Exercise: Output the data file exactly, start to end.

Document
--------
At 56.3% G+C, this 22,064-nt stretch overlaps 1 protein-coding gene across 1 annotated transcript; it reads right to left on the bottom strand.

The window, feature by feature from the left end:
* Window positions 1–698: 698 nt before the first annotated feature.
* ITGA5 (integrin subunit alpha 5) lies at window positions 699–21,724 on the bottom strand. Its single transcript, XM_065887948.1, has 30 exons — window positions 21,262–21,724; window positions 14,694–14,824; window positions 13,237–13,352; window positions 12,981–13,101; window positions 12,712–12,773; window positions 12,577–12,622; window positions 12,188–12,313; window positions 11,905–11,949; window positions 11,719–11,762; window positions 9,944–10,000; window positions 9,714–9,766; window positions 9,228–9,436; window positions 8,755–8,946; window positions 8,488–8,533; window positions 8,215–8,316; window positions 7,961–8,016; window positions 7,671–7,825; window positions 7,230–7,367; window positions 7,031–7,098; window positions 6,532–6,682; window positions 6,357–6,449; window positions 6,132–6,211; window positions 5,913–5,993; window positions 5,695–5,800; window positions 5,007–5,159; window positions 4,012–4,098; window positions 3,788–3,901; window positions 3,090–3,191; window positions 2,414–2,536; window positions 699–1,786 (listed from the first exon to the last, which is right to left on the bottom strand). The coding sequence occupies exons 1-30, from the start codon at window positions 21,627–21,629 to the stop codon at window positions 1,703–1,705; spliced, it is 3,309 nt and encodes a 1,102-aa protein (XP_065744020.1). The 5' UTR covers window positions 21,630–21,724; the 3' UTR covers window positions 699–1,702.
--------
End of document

At 56.3% G+C, this 22,064-nt stretch overlaps 1 protein-coding gene across 1 annotated transcript; it reads right to left on the bottom strand.

The window, feature by feature from the left end:
* Window positions 1–698: 698 nt before the first annotated feature.
* ITGA5 (integrin subunit alpha 5) lies at window positions 699–21,724 on the bottom strand. Its single transcript, XM_065887948.1, has 30 exons — window positions 21,262–21,724; window positions 14,694–14,824; window positions 13,237–13,352; window positions 12,981–13,101; window positions 12,712–12,773; window positions 12,577–12,622; window positions 12,188–12,313; window positions 11,905–11,949; window positions 11,719–11,762; window positions 9,944–10,000; window positions 9,714–9,766; window positions 9,228–9,436; window positions 8,755–8,946; window positions 8,488–8,533; window positions 8,215–8,316; window positions 7,961–8,016; window positions 7,671–7,825; window positions 7,230–7,367; window positions 7,031–7,098; window positions 6,532–6,682; window positions 6,357–6,449; window positions 6,132–6,211; window positions 5,913–5,993; window positions 5,695–5,800; window positions 5,007–5,159; window positions 4,012–4,098; window positions 3,788–3,901; window positions 3,090–3,191; window positions 2,414–2,536; window positions 699–1,786 (listed from the first exon to the last, which is right to left on the bottom strand). The coding sequence occupies exons 1-30, from the start codon at window positions 21,627–21,629 to the stop codon at window positions 1,703–1,705; spliced, it is 3,309 nt and encodes a 1,102-aa protein (XP_065744020.1). The 5' UTR covers window positions 21,630–21,724; the 3' UTR covers window positions 699–1,702.